MUSLIM NATIONS - Want Bush to finish jobgreenspun.com : LUSENET : Current News - Homefront Preparations : One Thread
Published Monday, October 8, 2001
Muslim nations want Bush to `finish the job'
BY JOHN WALCOTT Herald Washington Bureau
WASHINGTON -- Pakistan, Saudi Arabia, Uzbekistan, Oman and other Muslim nations agreed to support the U.S.-led war against terrorism only after President Bush and his top aides assured them that the United States would not quit until Osama bin Laden and his al Qaeda terrorist network are destroyed.
Two senior administration officials who spoke only on condition of anonymity said that while Arab and Muslim leaders publicly warned of the dangers of U.S. attacks on another Islamic nation, privately they wanted promises that Bush would not stop the war the way his father, President George Bush, ended the campaign against Iraq a decade ago -- with the enemy still standing.
``While they were complaining in public about the West attacking other Muslims, in private they wanted to know if this time we were going to finish the job,'' said one senior official involved in assembling the coalition. ``They did not want to cooperate with us and then have bin Laden coming after them. Basically, they told us they want bin Laden dead.''
One of Defense Secretary Donald Rumsfeld's missions during his trip to Egypt, Saudi Arabia, Oman and Uzbekistan late last week was reassuring leaders in those nations that this time, the United States isn't ``short of breath,'' one top official said.
Some Arab and other alliance leaders worried that because Vice President Dick Cheney, Secretary of State Colin Powell and other senior officials in the current administration played prominent roles in the Persian Gulf War, the outcome could be the same.
The first President Bush assembled an international coalition that succeeded in liberating Kuwait from an invasion by Iraq. But Iraq's leader, Saddam Hussein, was allowed to remain in power, even though Western intelligence agencies believe he has been manufacturing weapons of mass destruction and remains a threat to his Arab neighbors.
Arab and Muslim leaders who were asked to join George W. Bush's coalition also were worried because they think the war against terrorism will be long and difficult, and they saw America retreat from Lebanon and Somalia after suffering only limited casualties.
Bush seemed to be answering those concerns Sunday when he said in his address to the nation, ``Our military action is also designed to clear the way for sustained, comprehensive and relentless operations to drive them [the terrorists] out and bring them to justice.''
The senior administration officials said that after the Sept. 11 attacks on the World Trade Center and the Pentagon, which killed more than 5,600 Americans, neither the president nor any of his advisors even considered a limited military strike like the one President Bill Clinton launched after the 1998 bombings of two American embassies in Africa.
``From the start, this was clearly a completely different situation than the one the previous administration faced,'' said one senior official. ``This was war, and the president felt all along that there was only one way it could end. It took some convincing, though, to get some of our friends to believe we meant what we said.''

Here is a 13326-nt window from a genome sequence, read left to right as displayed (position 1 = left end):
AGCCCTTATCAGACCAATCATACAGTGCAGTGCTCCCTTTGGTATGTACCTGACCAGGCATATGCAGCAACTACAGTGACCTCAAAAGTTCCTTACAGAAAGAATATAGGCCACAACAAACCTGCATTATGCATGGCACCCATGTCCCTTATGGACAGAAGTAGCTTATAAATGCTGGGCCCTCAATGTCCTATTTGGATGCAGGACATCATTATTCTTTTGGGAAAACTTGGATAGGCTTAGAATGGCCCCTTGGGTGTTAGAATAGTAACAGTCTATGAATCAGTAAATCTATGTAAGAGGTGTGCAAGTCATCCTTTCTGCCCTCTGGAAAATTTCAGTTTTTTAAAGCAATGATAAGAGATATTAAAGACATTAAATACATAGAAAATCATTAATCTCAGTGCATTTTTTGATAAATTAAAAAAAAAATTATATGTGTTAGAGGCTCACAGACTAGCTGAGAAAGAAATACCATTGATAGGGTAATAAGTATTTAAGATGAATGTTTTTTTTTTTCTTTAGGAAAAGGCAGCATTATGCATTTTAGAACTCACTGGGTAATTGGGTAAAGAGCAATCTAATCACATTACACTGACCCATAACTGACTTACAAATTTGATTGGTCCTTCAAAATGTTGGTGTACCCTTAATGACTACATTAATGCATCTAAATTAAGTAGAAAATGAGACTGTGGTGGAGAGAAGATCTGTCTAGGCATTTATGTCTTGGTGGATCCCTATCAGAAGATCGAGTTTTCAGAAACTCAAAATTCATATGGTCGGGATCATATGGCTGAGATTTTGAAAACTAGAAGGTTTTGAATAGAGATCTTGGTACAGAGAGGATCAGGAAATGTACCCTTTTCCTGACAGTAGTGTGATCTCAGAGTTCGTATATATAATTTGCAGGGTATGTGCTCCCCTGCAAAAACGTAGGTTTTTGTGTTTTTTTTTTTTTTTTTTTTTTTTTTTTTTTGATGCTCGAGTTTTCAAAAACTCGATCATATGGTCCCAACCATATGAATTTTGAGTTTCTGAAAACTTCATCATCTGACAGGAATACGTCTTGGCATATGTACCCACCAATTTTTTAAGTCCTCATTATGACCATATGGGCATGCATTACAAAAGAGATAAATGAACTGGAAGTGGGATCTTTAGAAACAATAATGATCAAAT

Despite the administration's assurances, Muslim leaders offered only limited support for military action, and all of them declined to permit the use of their bases for offensive airstrikes. Mindful of the anti-Western sentiments in their streets, they asked U.S. officials to confine the attacks to military and terrorist targets, urged the administration to take steps to aid the Afghan people and pressed Washington to push for an equitable solution to the Israeli-Palestinian conflict.
Both the roles and the reservations of the Muslim nations, especially Pakistan, helped shape the American strategy for attacking bin Laden and his allies, the senior officials said.
Sunday's airstrikes were launched exclusively from British and American territory or warships, although some bombers refueled from aerial tankers based elsewhere, and Air Force search-and-rescue teams are deployed in Uzbekistan and other places.
In addition, the first airstrikes were followed almost immediately by air drops of food, intended as a signal that America's war is not against the Afghan people. Similarly, even before the attacks began, senior officials said the United States would push for a multibillion-dollar, United Nations-led effort to rebuild postwar Afghanistan.
The need to recruit Muslim nations to provide intelligence on bin Laden's terrorists, seize his associates and freeze his bank accounts also helped torpedo suggestions for now that the war against terrorism should immediately be broadened to include Iraq and some Syrian-backed international terrorist organizations.
In fact, the strategy that emerged from the administration's coalition building is far broader, subtler, more patient and more complex than previous American campaigns against terrorism.
``We're taking a page from the book of Middle Eastern politics,'' said one senior official.
Rather than using overwhelming air power to blast every cave, camp and tunnel in Afghanistan where bin Laden and his inner circle might be hiding, the multi-day air campaign is intended to encourage defections and desertions among the Taliban, who are protecting the fugitive Saudi Arabian, the senior officials said.
The deliveries of food and other humanitarian aid by air and over land -- which are going to areas not controlled by the Taliban and to groups that defect from the regime -- also are intended in part to split the Taliban. So is the global campaign to freeze the bank accounts and seize the assets of bin Laden's supporters.
-- Anonymous, October 08, 2001